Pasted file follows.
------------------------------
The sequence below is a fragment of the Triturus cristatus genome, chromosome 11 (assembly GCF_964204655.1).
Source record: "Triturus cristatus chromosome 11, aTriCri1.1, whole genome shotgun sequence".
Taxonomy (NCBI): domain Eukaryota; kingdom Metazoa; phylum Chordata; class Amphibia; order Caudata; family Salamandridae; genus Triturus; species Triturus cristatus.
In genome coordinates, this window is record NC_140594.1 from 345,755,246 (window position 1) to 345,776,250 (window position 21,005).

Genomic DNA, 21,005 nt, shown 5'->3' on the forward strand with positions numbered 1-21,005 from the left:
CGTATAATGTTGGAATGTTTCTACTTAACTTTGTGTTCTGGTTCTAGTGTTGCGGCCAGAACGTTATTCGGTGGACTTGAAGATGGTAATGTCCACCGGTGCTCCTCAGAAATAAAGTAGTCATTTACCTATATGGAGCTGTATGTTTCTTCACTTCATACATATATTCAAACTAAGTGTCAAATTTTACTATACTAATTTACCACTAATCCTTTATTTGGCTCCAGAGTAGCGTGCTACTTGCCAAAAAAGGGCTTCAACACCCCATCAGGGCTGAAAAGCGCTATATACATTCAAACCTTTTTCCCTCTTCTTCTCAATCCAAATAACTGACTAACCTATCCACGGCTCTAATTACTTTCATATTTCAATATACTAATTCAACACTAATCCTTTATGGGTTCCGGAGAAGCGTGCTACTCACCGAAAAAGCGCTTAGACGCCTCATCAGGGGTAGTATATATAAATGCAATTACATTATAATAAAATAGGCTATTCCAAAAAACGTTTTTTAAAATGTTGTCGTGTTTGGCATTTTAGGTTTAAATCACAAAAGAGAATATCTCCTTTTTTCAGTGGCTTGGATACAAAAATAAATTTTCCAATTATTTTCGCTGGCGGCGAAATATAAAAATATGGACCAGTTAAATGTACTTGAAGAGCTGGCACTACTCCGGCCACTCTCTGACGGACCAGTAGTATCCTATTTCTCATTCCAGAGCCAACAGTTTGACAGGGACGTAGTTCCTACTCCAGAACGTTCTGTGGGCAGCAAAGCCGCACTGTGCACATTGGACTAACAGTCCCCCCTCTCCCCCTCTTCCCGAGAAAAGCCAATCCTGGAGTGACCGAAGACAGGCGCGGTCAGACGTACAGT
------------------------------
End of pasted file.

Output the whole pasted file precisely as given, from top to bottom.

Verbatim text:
The sequence below is a fragment of the Triturus cristatus genome, chromosome 11 (assembly GCF_964204655.1).
Source record: "Triturus cristatus chromosome 11, aTriCri1.1, whole genome shotgun sequence".
Taxonomy (NCBI): domain Eukaryota; kingdom Metazoa; phylum Chordata; class Amphibia; order Caudata; family Salamandridae; genus Triturus; species Triturus cristatus.
In genome coordinates, this window is record NC_140594.1 from 345,755,246 (window position 1) to 345,776,250 (window position 21,005).

Genomic DNA, 21,005 nt, shown 5'->3' on the forward strand with positions numbered 1-21,005 from the left:
CGTATAATGTTGGAATGTTTCTACTTAACTTTGTGTTCTGGTTCTAGTGTTGCGGCCAGAACGTTATTCGGTGGACTTGAAGATGGTAATGTCCACCGGTGCTCCTCAGAAATAAAGTAGTCATTTACCTATATGGAGCTGTATGTTTCTTCACTTCATACATATATTCAAACTAAGTGTCAAATTTTACTATACTAATTTACCACTAATCCTTTATTTGGCTCCAGAGTAGCGTGCTACTTGCCAAAAAAGGGCTTCAACACCCCATCAGGGCTGAAAAGCGCTATATACATTCAAACCTTTTTCCCTCTTCTTCTCAATCCAAATAACTGACTAACCTATCCACGGCTCTAATTACTTTCATATTTCAATATACTAATTCAACACTAATCCTTTATGGGTTCCGGAGAAGCGTGCTACTCACCGAAAAAGCGCTTAGACGCCTCATCAGGGGTAGTATATATAAATGCAATTACATTATAATAAAATAGGCTATTCCAAAAAACGTTTTTTAAAATGTTGTCGTGTTTGGCATTTTAGGTTTAAATCACAAAAGAGAATATCTCCTTTTTTCAGTGGCTTGGATACAAAAATAAATTTTCCAATTATTTTCGCTGGCGGCGAAATATAAAAATATGGACCAGTTAAATGTACTTGAAGAGCTGGCACTACTCCGGCCACTCTCTGACGGACCAGTAGTATCCTATTTCTCATTCCAGAGCCAACAGTTTGACAGGGACGTAGTTCCTACTCCAGAACGTTCTGTGGGCAGCAAAGCCGCACTGTGCACATTGGACTAACAGTCCCCCCTCTCCCCCTCTTCCCGAGAAAAGCCAATCCTGGAGTGACCGAAGACAGGCGCGGTCAGACGTACAGT